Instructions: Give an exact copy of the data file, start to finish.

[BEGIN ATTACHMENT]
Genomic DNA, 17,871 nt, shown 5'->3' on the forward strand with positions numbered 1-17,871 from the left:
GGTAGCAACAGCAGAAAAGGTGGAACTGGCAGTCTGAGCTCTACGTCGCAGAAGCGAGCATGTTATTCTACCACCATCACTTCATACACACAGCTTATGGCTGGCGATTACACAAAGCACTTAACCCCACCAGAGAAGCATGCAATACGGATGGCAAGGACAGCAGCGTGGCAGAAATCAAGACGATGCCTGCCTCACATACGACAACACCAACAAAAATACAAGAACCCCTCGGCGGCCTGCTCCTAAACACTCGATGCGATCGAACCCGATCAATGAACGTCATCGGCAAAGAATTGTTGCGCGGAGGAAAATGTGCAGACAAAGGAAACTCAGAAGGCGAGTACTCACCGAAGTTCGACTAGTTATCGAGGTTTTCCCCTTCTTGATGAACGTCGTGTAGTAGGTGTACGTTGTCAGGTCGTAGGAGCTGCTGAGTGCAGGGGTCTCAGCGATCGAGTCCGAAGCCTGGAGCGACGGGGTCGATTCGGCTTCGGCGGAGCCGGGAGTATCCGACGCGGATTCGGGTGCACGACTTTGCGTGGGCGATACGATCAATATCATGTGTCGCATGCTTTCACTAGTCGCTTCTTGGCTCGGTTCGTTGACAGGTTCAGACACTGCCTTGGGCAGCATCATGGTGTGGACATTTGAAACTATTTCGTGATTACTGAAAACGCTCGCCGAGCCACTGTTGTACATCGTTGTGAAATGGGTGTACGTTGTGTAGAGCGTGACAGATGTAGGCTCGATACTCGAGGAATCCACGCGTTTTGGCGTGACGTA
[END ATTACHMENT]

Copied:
Genomic DNA, 17,871 nt, shown 5'->3' on the forward strand with positions numbered 1-17,871 from the left:
GGTAGCAACAGCAGAAAAGGTGGAACTGGCAGTCTGAGCTCTACGTCGCAGAAGCGAGCATGTTATTCTACCACCATCACTTCATACACACAGCTTATGGCTGGCGATTACACAAAGCACTTAACCCCACCAGAGAAGCATGCAATACGGATGGCAAGGACAGCAGCGTGGCAGAAATCAAGACGATGCCTGCCTCACATACGACAACACCAACAAAAATACAAGAACCCCTCGGCGGCCTGCTCCTAAACACTCGATGCGATCGAACCCGATCAATGAACGTCATCGGCAAAGAATTGTTGCGCGGAGGAAAATGTGCAGACAAAGGAAACTCAGAAGGCGAGTACTCACCGAAGTTCGACTAGTTATCGAGGTTTTCCCCTTCTTGATGAACGTCGTGTAGTAGGTGTACGTTGTCAGGTCGTAGGAGCTGCTGAGTGCAGGGGTCTCAGCGATCGAGTCCGAAGCCTGGAGCGACGGGGTCGATTCGGCTTCGGCGGAGCCGGGAGTATCCGACGCGGATTCGGGTGCACGACTTTGCGTGGGCGATACGATCAATATCATGTGTCGCATGCTTTCACTAGTCGCTTCTTGGCTCGGTTCGTTGACAGGTTCAGACACTGCCTTGGGCAGCATCATGGTGTGGACATTTGAAACTATTTCGTGATTACTGAAAACGCTCGCCGAGCCACTGTTGTACATCGTTGTGAAATGGGTGTACGTTGTGTAGAGCGTGACAGATGTAGGCTCGATACTCGAGGAATCCACGCGTTTTGGCGTGACGTA